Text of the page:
There are over 1,500 different multivitamin products available today. While their ingredients all sound the same, the way your body uses these supplements can differ.
So I’m going to tell you about a resource that will help you find out if the supplement you’re taking is any good. It’s called the Comparative Guide to Nutritional Supplements.
A biochemist named Lyle MacWilliam painstakingly analyzed over 1,500 different nutritional products sold throughout North America. His findings are based on eighteen important health support criteria, including completeness, potency, and potential toxicities.
In short, each product receives a score from 0-5. The best performing multivitamins are further ranked using an Olympic-like scale, receiving gold, silver, or bronze designations.
Before buying a product that someone recommends to you, look it up in this book first. When I started doing this, I was stunned by how shoddy and insufficient many of the most common brands are… even the kind recommended by Dr. Oz and other famous physicians!
What Differentiates “Good” From “Bad” Vitamins?
A supplement is only as good as your body’s ability to break it down and absorb its useable nutrients. This is known as bioavailability. No matter who endorses it or how compelling the ingredients label sounds, if your body can’t assimilate these nutrients it’s a schlocky vitamin.
Here’s a picture that shows seven completely undigested supplements as they pass through the intestines. Many of the poorest quality vitamins exit the body with the same shape they entered it… So there’s really no point in buying these. Here’s another example.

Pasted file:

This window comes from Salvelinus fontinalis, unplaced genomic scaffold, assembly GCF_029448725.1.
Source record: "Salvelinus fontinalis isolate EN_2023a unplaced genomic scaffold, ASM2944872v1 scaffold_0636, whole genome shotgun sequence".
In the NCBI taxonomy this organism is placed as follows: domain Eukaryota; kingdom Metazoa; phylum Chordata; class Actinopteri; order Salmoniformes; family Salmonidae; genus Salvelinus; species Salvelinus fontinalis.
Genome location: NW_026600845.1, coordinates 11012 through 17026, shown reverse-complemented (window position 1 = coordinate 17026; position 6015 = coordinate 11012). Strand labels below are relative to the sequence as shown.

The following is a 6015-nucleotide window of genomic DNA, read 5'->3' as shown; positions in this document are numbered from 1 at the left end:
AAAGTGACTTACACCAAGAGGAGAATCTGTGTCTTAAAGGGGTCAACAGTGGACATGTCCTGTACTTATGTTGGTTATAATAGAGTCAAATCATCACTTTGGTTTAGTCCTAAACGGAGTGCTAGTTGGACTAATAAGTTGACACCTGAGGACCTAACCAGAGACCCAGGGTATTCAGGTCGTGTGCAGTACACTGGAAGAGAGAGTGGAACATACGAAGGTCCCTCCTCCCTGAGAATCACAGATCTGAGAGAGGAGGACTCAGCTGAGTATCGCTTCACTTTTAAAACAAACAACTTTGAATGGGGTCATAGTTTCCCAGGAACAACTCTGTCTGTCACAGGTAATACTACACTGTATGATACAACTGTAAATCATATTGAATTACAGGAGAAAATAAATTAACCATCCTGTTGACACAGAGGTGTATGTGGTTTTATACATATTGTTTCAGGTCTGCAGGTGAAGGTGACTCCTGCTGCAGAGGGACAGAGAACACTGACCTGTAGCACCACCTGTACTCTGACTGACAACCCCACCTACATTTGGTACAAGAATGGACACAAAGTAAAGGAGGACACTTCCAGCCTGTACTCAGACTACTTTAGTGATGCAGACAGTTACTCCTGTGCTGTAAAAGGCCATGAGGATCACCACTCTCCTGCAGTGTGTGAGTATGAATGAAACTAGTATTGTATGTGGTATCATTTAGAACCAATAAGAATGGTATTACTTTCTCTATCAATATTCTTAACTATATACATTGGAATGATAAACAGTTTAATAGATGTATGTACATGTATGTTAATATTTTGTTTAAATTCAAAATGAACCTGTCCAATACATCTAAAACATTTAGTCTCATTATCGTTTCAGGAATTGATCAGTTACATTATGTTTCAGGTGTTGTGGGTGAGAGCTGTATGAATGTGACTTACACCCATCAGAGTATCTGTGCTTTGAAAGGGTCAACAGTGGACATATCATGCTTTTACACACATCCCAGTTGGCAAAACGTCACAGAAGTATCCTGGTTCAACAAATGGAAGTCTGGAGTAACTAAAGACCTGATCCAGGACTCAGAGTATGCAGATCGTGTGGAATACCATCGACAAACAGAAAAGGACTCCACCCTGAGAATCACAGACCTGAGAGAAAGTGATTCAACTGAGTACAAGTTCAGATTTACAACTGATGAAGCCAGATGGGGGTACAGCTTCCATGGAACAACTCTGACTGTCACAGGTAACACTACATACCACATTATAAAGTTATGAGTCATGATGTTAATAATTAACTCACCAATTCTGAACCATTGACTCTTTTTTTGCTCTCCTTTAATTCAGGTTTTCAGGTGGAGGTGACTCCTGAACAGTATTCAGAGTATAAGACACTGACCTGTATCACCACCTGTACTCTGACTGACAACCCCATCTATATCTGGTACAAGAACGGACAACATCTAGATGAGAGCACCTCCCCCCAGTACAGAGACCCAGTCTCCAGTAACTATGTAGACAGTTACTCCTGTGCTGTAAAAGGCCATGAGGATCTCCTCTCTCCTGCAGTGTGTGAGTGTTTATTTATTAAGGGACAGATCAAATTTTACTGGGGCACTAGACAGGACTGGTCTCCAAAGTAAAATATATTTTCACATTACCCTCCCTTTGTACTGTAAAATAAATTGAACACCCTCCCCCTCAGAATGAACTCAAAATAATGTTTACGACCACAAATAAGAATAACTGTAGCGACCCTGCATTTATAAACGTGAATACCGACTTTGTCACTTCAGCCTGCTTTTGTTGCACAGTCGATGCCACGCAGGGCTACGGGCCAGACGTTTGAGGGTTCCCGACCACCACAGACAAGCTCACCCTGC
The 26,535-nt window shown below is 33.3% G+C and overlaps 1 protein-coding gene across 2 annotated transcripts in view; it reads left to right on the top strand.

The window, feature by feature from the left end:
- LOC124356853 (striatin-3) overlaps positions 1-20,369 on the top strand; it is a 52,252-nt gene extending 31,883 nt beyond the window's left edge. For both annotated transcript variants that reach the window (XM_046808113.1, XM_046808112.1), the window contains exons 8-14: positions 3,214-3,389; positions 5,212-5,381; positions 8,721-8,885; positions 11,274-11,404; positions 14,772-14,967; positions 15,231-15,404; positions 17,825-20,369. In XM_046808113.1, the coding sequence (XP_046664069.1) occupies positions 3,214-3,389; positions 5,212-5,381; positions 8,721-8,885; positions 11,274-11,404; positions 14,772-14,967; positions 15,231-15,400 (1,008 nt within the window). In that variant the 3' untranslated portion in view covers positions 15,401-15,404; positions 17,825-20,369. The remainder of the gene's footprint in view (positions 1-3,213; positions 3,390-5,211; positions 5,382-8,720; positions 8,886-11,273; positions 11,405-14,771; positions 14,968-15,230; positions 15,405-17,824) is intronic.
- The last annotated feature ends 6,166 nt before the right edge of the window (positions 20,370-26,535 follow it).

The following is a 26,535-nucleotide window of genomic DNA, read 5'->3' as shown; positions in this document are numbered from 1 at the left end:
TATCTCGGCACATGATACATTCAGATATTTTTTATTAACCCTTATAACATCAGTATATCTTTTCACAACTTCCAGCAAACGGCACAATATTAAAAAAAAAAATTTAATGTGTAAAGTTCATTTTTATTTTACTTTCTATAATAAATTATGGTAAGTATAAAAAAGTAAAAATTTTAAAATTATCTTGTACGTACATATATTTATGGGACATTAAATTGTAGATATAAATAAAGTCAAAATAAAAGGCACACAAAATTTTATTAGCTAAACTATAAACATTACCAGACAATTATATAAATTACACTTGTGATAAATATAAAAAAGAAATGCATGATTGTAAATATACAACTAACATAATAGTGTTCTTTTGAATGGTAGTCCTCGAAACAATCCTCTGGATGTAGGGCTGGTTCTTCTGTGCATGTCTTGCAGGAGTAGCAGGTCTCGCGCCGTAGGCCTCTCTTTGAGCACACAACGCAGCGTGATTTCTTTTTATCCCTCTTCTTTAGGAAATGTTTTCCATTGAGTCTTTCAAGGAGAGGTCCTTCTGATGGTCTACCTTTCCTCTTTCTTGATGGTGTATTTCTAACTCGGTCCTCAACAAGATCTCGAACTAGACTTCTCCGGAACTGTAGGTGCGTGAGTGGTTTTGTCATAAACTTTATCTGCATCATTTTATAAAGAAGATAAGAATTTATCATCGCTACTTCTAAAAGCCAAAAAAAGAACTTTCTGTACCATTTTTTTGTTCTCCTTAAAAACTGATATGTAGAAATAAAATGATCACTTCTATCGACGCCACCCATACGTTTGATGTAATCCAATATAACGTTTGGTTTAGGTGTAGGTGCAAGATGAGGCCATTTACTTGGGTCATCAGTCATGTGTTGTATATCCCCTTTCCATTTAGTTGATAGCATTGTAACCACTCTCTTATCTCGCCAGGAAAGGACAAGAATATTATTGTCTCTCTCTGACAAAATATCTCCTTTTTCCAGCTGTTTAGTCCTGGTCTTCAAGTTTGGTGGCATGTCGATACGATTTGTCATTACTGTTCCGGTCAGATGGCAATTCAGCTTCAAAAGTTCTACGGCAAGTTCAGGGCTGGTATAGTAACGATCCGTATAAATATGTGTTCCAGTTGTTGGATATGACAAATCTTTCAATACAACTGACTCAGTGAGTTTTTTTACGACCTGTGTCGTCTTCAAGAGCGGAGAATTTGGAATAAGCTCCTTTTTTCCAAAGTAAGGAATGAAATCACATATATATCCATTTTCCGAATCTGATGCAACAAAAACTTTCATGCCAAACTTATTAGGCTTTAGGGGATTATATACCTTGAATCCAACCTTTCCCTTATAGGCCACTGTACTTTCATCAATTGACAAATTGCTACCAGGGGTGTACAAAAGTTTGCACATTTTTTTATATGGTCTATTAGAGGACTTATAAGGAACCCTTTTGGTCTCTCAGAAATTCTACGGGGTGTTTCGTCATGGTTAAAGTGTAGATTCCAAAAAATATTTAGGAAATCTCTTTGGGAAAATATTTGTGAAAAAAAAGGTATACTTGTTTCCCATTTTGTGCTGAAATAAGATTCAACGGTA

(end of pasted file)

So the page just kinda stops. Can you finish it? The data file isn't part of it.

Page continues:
How Much Do the Best Brands Cost?
I sorted through the list and tabulated monthly costs for a handful of the highest scoring multivitamins (brands that I would personally buy). The average cost was $45.31. So if you want quality supplements with potent bioavailability, expect to pay approximately $1.50/day.
Money Down the Drain
The wholesale price of vitamins is typically 50% less than the prices charged at doctor’s offices and nutrition stores. Always check online prices before buying from supplement salesmen. Thanks to Amazon Prime, I’ve bought nutrition products cheaper online than I could using my physician discount!
What About Brands That Aren’t Listed?
In 2003 there were about 500 supplements analyzed. By 2007, that number tripled! When vitamin makers design a quality product, they want the world to know about it. But not every company manufacturers world class vitamins. So these businesses are much less likely to invite independent laboratories to scrutinize their products.
Over the years, I’ve surmised that vitamin brands not listed in MacWilliam’s book usually fall into one of three groups:
- The manufacturer wouldn’t authorize NutriSearch’s analysis (Hiding something?)
- It’s a meretricious product sold via multi-level marketing (Pyramid schemes)
- They’re a faceless fly-by-night operation that frequently changes names/labels (Shady!)
I recognize and appreciate how powerful the placebo effect can be… If you fervently believe that the product you’re taking makes a noticeable improvement in your health, then I think you should keep taking it. But if you can’t tell, or you’re just not sure what to buy, this book is a fantastic resource.
UPDATE: Since the release of this article, I came across an additional online resource that you may find valuable. It’s called examine.com, and offers fantastic research-based information on how effective your supplements are (or aren’t). Check it out!